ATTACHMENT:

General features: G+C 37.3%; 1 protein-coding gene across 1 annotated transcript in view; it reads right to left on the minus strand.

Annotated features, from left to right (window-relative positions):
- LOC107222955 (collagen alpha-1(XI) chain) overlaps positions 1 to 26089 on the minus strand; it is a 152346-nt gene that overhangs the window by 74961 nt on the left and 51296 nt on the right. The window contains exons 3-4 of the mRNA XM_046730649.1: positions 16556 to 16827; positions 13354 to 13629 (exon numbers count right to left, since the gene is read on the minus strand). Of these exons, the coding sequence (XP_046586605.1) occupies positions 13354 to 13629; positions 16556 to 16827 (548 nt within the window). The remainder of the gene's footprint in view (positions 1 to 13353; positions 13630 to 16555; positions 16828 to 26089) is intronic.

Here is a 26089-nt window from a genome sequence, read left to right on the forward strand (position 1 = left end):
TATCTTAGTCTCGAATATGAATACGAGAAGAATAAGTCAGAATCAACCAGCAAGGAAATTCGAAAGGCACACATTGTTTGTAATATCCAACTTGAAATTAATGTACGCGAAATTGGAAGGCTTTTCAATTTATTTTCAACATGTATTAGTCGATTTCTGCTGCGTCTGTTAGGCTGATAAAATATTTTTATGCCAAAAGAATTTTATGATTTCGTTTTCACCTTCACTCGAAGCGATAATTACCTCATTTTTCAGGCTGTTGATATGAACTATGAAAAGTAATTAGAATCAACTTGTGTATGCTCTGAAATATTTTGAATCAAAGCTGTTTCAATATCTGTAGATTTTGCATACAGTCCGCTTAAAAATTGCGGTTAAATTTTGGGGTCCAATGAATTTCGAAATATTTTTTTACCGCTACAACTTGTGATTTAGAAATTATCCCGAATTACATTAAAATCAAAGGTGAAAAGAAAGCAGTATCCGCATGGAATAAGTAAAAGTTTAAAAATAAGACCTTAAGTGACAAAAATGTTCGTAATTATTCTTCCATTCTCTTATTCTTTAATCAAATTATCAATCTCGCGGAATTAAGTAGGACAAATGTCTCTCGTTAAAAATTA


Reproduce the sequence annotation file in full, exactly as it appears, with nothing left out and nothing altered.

General features: G+C 37.3%; 1 protein-coding gene across 1 annotated transcript in view; it reads right to left on the minus strand.

Annotated features, from left to right (window-relative positions):
- LOC107222955 (collagen alpha-1(XI) chain) overlaps positions 1 to 26089 on the minus strand; it is a 152346-nt gene that overhangs the window by 74961 nt on the left and 51296 nt on the right. The window contains exons 3-4 of the mRNA XM_046730649.1: positions 16556 to 16827; positions 13354 to 13629 (exon numbers count right to left, since the gene is read on the minus strand). Of these exons, the coding sequence (XP_046586605.1) occupies positions 13354 to 13629; positions 16556 to 16827 (548 nt within the window). The remainder of the gene's footprint in view (positions 1 to 13353; positions 13630 to 16555; positions 16828 to 26089) is intronic.

Here is a 26089-nt window from a genome sequence, read left to right on the forward strand (position 1 = left end):
TATCTTAGTCTCGAATATGAATACGAGAAGAATAAGTCAGAATCAACCAGCAAGGAAATTCGAAAGGCACACATTGTTTGTAATATCCAACTTGAAATTAATGTACGCGAAATTGGAAGGCTTTTCAATTTATTTTCAACATGTATTAGTCGATTTCTGCTGCGTCTGTTAGGCTGATAAAATATTTTTATGCCAAAAGAATTTTATGATTTCGTTTTCACCTTCACTCGAAGCGATAATTACCTCATTTTTCAGGCTGTTGATATGAACTATGAAAAGTAATTAGAATCAACTTGTGTATGCTCTGAAATATTTTGAATCAAAGCTGTTTCAATATCTGTAGATTTTGCATACAGTCCGCTTAAAAATTGCGGTTAAATTTTGGGGTCCAATGAATTTCGAAATATTTTTTTACCGCTACAACTTGTGATTTAGAAATTATCCCGAATTACATTAAAATCAAAGGTGAAAAGAAAGCAGTATCCGCATGGAATAAGTAAAAGTTTAAAAATAAGACCTTAAGTGACAAAAATGTTCGTAATTATTCTTCCATTCTCTTATTCTTTAATCAAATTATCAATCTCGCGGAATTAAGTAGGACAAATGTCTCTCGTTAAAAATTA